Having emphasized the transcendental role of hegemony in the constitution of social struggles, this study does not compressively support the concept of transcendence. In this context, critiques of some autonomist anarchists are particularly valuable. The transcendental aspect of hegemony is restrictive on the representative statist side of politics. Moreover, populist discourse, one of the main elements of the constitution of hegemonic politics, requires a representative form of democracy (Newman 2016: 93-109). Accordingly, the representative dimension of hegemony or the transcendence of vertical politics contaminates the horizontal direct democracy processes, concomitantly absorbing the revolutionary potential of the autonomy. Accordingly, this debate leads to the question as to whether it is possible to synthesize the horizontality and verticality of social struggles. As Prentoulis and Thomassen (2016: 213-234) identify, rather than simply working in opposition to autonomy, hegemony in fact constitutes the autonomy. Furthermore, in contrast to some of the anarchist arguments, Laclau's concept of hegemony includes both verticality and horizontality that operate simultaneously. At this point, solutions to the problem of surviving the contamination of representative politics or vertical hegemony can be sought in the concept proposed Murray Bookchin.  Bookchin's Libertarian Municipalities is an example of how participatory and face-to-face democracy practices can be implemented in revolutionary politics (Biehl and Bookchin 1998: 121-130). It is obvious that anarcho-liberal democratic practices cannot operate under the pressure of non-democratic nation states. Hence, the existence of a new leftist radical democratic party that operates at the level of the nation-state becomes crucial for the implementation of participatory democratic processes of horizontality, whether in the form of a municipality or in other structural types of commonality. In summary, the hegemonic constitution of the concept of the people accounts for the social struggles more effectively than the multitude, which merely constitutes itself immanently.[4] Despite the differences between Ranciere’s and Laclau’s political theory Ranciere also agrees with the transcendental logic of the concept of the people through highlighting that there is nothing intrinsically revolutionary about the subjectivity of the people. (Ranciere 1999: 39, Harrison 2014: 61) Hence, the precarious form of hegemony must continuously and transcendently be constituted by the political actors within a populist discourse. Subcomandante Marcos, spokesman for the Zapatistas in Mexico, for example, articulates this notion in regard to the people and the materialization of various antagonisms.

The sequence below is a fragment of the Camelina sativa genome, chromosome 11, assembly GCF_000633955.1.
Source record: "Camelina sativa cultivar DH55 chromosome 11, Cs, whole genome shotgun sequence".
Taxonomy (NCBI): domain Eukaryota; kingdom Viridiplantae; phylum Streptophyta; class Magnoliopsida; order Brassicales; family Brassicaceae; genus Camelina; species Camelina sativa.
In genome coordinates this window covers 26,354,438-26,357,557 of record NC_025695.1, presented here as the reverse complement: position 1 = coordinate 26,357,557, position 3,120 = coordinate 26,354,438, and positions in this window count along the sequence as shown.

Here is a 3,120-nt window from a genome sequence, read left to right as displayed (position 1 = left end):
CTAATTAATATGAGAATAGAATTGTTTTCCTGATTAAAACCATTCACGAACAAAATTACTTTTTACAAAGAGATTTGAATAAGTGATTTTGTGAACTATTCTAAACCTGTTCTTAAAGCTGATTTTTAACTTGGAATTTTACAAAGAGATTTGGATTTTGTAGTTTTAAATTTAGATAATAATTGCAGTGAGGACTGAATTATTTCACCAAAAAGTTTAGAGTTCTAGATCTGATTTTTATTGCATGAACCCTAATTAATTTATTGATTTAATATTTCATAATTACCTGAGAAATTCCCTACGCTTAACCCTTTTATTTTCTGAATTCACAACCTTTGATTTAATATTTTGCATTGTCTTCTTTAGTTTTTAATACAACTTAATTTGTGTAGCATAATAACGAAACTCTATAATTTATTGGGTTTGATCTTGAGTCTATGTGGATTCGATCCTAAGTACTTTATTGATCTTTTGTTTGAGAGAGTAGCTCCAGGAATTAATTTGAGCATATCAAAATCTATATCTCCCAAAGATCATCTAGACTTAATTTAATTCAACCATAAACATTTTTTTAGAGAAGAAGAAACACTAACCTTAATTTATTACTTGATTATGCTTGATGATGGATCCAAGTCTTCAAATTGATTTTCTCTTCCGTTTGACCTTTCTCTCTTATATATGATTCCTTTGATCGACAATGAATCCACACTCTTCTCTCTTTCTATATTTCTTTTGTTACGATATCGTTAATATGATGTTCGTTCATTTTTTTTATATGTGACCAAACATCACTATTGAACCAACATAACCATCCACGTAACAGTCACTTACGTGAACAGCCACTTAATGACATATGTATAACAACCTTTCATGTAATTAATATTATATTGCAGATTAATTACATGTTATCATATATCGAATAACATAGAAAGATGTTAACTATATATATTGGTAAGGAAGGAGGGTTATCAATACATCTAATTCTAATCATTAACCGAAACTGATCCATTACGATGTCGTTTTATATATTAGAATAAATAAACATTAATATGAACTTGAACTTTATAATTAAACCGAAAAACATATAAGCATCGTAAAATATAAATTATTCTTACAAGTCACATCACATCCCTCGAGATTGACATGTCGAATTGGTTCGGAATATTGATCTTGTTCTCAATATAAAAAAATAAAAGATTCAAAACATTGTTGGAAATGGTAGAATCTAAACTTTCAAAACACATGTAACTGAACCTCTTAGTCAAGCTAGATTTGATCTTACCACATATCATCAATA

The discussion in the essay has been focused on the concept of Empire, which Hardt and Negri claim to be the new world order. As was revealed, for Hardt and Negri, the concept of Multitude is an indispensable aspect of the concept of Empire. Hence, this essay has also concentrated on the Multitude concept. From the point of view of the authors, Empire and Multitude are formed simultaneously. It is stated that just as “the multitude call Empire being, Empire calls the multitude being” (Hardt and Negri 2000: 207). Hardt and Negri imply that the demands for liberation emanating from the labor struggle have already pushed history forward and have amounted to the advanced class struggle antagonism. These are indicators revealing the linear history paradigm of the authors, which is similar to the progressive history understanding of Orthodox Marxism. This study attempted to analyze the concepts argumentatively, with the concepts of Empire and Multitude debated, respectively. In terms of the issue of Empire and Imperialism, this essay supports the idea that imperialistic rather than imperial relations continue to exist in the complicated base of the global, neoliberal and uneven developmental form of the world order, which requires nation states to operate. While challenging the authors in terms of imperialism, the intention of the essay was to open a new line beyond the scope of the dependency school. Likewise, regarding the concept of Multitude, this study highlights the People concept rather than the orthodox Marxist concept of Class. The immanent and transcendent antagonisms that constitutively determine the concepts of both the Multitude and the People were debated in favor of the hegemonic constitution of the People. In conclusion, the aim of this essay was to initiate an alternative discussion for the replacement of the concepts of Empire and Multitude with Imperialism and the People. The concept of imperialism remains an important tool in the process of understanding neoliberal globalization and the new world order. The political subject which can confront the problems of the new world order should emerge transcendentally with an articulated discourse that globally and locally articulates different kinds of demands. This political approach, which is derived from the critical engagement of the debates on Hardt and Negri, may initiate a framework for a theory of anarcho-populist radical democracy.